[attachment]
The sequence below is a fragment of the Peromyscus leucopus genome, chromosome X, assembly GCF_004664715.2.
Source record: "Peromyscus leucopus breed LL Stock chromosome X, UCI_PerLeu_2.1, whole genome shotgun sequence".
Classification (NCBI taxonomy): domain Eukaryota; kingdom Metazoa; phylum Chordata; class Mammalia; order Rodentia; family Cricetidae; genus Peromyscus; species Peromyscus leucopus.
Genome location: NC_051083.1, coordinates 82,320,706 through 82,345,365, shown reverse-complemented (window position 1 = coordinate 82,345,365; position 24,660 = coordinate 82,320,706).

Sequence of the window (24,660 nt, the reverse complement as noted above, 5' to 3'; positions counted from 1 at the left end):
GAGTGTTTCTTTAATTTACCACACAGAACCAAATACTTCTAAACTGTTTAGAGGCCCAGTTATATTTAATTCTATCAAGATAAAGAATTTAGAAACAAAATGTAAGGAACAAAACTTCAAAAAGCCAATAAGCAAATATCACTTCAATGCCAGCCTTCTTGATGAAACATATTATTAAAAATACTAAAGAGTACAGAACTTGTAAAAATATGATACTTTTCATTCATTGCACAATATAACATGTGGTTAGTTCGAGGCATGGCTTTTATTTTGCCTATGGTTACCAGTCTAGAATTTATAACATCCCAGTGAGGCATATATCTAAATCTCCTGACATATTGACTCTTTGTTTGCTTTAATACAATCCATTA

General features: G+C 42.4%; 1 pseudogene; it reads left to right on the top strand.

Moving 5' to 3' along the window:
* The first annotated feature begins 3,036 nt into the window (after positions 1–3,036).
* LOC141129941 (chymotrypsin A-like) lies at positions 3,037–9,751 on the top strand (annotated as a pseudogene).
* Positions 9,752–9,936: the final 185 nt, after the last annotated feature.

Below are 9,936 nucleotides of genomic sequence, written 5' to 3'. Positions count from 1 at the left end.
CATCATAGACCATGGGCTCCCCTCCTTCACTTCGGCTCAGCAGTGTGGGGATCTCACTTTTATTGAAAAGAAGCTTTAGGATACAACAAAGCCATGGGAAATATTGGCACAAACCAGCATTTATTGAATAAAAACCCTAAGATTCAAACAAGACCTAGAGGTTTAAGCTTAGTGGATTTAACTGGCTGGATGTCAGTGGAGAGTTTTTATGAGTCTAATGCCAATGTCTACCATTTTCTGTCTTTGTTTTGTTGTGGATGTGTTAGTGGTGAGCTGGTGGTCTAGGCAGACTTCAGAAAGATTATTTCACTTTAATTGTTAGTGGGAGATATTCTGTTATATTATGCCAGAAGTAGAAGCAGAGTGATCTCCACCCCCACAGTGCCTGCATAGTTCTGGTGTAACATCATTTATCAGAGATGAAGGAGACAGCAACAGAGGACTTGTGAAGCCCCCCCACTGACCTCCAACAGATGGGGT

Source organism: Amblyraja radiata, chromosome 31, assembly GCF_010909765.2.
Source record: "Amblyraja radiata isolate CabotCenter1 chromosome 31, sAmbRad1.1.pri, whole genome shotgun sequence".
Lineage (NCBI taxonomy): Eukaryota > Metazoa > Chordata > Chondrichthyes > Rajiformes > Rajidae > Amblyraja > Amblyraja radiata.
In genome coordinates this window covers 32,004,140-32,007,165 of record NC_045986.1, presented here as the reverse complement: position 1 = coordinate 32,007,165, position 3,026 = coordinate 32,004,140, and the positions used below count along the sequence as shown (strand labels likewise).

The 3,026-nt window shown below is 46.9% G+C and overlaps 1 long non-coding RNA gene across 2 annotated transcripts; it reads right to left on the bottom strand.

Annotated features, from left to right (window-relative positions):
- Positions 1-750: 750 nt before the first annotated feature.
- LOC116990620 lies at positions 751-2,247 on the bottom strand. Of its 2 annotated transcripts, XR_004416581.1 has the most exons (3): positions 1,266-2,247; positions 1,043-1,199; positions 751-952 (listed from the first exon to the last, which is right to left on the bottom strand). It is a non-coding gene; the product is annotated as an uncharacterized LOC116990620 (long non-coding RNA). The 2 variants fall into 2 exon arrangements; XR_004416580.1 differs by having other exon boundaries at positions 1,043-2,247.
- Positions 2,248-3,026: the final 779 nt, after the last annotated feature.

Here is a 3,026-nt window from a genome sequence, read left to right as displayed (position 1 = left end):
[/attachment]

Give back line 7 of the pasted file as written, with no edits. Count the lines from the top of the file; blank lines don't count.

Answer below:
General features: G+C 42.4%; 1 pseudogene; it reads left to right on the top strand.